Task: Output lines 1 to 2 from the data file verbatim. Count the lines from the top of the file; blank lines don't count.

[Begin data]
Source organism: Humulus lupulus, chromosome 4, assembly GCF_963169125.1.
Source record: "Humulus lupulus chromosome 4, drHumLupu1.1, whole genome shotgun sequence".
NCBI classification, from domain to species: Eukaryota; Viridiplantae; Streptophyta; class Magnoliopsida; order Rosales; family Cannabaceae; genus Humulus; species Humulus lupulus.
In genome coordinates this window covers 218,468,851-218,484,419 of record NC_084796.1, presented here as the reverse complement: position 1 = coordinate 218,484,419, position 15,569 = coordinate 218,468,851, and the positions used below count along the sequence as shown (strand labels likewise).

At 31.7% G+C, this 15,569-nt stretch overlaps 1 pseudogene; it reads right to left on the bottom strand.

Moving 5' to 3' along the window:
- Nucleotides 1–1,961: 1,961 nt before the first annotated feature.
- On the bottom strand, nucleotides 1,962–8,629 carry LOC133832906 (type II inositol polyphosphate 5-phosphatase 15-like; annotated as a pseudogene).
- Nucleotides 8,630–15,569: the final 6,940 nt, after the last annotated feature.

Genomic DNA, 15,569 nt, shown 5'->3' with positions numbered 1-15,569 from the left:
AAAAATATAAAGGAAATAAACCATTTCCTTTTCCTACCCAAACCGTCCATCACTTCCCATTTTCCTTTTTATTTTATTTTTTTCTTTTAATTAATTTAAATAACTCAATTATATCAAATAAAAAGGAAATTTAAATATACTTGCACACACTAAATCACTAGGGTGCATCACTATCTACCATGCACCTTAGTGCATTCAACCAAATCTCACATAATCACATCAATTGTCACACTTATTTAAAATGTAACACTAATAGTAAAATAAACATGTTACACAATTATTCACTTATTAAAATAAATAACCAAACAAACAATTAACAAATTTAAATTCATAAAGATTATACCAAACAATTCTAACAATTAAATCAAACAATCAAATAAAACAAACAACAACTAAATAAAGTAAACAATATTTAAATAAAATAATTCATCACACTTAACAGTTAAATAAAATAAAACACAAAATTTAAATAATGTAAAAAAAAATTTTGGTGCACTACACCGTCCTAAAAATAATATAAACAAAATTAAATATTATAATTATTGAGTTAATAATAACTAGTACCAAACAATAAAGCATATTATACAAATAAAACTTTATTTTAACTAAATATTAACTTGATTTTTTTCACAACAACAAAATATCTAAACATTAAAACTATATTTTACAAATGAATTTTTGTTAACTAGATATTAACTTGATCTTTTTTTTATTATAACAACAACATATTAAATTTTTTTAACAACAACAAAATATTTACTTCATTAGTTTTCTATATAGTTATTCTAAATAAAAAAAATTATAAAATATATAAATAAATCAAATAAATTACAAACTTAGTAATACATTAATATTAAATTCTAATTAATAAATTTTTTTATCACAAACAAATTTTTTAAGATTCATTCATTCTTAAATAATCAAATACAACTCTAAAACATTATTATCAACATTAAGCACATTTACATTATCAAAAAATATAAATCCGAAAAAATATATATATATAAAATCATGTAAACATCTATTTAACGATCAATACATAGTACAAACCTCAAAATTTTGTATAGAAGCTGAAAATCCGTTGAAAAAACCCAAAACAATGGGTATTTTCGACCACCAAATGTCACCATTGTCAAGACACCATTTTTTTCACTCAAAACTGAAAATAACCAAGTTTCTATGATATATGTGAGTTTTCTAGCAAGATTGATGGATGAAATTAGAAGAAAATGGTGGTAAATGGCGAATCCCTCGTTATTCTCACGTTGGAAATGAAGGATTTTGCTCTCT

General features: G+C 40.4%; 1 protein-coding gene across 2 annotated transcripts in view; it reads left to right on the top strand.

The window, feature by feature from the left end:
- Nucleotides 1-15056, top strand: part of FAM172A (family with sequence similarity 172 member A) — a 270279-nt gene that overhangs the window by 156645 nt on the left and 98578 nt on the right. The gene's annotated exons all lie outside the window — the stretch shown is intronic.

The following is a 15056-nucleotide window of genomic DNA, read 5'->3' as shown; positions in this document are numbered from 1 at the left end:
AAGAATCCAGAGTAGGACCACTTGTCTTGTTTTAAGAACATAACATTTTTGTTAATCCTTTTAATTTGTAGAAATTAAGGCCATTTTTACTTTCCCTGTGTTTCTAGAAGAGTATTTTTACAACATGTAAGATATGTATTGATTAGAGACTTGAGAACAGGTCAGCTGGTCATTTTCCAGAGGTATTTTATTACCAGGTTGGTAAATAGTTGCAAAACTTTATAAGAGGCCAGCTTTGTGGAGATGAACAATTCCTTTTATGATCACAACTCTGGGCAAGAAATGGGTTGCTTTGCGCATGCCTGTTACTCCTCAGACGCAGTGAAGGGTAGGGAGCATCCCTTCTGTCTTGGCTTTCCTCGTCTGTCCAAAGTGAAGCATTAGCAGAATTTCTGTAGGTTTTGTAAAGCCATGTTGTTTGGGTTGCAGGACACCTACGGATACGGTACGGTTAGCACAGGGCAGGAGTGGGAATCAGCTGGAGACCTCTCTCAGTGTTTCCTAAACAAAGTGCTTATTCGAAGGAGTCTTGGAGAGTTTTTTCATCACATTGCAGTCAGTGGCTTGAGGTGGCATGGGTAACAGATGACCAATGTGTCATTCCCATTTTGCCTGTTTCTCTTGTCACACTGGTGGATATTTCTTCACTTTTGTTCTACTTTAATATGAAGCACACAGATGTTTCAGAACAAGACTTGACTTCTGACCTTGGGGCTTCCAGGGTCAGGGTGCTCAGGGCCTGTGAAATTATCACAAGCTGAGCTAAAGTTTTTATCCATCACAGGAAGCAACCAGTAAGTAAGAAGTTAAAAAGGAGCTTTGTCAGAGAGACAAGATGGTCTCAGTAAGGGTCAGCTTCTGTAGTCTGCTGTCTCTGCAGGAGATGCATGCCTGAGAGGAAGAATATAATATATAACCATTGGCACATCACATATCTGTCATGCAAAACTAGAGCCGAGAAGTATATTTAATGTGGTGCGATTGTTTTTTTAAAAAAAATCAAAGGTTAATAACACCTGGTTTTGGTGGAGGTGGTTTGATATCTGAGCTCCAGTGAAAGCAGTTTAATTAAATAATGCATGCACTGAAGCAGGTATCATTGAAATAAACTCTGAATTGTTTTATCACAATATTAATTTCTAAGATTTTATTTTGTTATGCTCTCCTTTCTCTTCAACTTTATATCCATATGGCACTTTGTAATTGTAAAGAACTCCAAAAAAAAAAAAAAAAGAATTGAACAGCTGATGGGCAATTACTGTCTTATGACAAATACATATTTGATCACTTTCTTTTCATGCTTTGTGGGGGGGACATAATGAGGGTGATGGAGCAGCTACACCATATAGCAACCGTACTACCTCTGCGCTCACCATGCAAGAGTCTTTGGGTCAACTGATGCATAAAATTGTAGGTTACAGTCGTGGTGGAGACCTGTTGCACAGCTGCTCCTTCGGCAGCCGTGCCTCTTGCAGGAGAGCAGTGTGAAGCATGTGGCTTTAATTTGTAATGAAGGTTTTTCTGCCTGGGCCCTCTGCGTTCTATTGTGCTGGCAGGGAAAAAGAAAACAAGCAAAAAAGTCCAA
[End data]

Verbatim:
Source organism: Humulus lupulus, chromosome 4, assembly GCF_963169125.1.
Source record: "Humulus lupulus chromosome 4, drHumLupu1.1, whole genome shotgun sequence".